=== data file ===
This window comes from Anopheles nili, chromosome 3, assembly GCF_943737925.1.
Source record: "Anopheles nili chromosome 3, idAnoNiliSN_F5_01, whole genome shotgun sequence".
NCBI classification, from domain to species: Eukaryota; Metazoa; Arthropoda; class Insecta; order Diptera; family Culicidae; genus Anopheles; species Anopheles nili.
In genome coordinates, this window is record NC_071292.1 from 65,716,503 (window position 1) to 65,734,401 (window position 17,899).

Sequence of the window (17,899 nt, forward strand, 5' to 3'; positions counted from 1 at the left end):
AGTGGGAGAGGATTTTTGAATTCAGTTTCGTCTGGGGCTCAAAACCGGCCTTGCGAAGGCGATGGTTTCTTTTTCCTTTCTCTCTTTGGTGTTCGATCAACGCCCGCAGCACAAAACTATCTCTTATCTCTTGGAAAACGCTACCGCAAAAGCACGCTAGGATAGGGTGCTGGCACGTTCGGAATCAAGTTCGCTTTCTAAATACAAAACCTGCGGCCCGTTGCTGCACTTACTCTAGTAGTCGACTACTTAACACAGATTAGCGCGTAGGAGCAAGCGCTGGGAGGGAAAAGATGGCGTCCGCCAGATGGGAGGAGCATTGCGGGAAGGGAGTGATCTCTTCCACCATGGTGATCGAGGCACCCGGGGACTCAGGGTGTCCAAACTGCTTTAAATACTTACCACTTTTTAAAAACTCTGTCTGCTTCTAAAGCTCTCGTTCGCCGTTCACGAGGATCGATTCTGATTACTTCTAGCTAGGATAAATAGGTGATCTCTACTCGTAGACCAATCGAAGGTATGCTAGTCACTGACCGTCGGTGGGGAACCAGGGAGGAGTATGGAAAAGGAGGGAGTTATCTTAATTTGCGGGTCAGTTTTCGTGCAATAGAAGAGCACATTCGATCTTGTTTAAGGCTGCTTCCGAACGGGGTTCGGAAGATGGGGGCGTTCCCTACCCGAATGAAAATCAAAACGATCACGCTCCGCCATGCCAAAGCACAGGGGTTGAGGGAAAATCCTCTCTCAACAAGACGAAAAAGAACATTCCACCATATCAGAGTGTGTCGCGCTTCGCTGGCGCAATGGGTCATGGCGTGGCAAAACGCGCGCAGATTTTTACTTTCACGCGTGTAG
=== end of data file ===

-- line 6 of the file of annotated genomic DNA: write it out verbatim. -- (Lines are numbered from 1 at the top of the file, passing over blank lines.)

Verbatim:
AGTGGGAGAGGATTTTTGAATTCAGTTTCGTCTGGGGCTCAAAACCGGCCTTGCGAAGGCGATGGTTTCTTTTTCCTTTCTCTCTTTGGTGTTCGATCAACGCCCGCAGCACAAAACTATCTCTTATCTCTTGGAAAACGCTACCGCAAAAGCACGCTAGGATAGGGTGCTGGCACGTTCGGAATCAAGTTCGCTTTCTAAATACAAAACCTGCGGCCCGTTGCTGCACTTACTCTAGTAGTCGACTACTTAACACAGATTAGCGCGTAGGAGCAAGCGCTGGGAGGGAAAAGATGGCGTCCGCCAGATGGGAGGAGCATTGCGGGAAGGGAGTGATCTCTTCCACCATGGTGATCGAGGCACCCGGGGACTCAGGGTGTCCAAACTGCTTTAAATACTTACCACTTTTTAAAAACTCTGTCTGCTTCTAAAGCTCTCGTTCGCCGTTCACGAGGATCGATTCTGATTACTTCTAGCTAGGATAAATAGGTGATCTCTACTCGTAGACCAATCGAAGGTATGCTAGTCACTGACCGTCGGTGGGGAACCAGGGAGGAGTATGGAAAAGGAGGGAGTTATCTTAATTTGCGGGTCAGTTTTCGTGCAATAGAAGAGCACATTCGATCTTGTTTAAGGCTGCTTCCGAACGGGGTTCGGAAGATGGGGGCGTTCCCTACCCGAATGAAAATCAAAACGATCACGCTCCGCCATGCCAAAGCACAGGGGTTGAGGGAAAATCCTCTCTCAACAAGACGAAAAAGAACATTCCACCATATCAGAGTGTGTCGCGCTTCGCTGGCGCAATGGGTCATGGCGTGGCAAAACGCGCGCAGATTTTTACTTTCACGCGTGTAG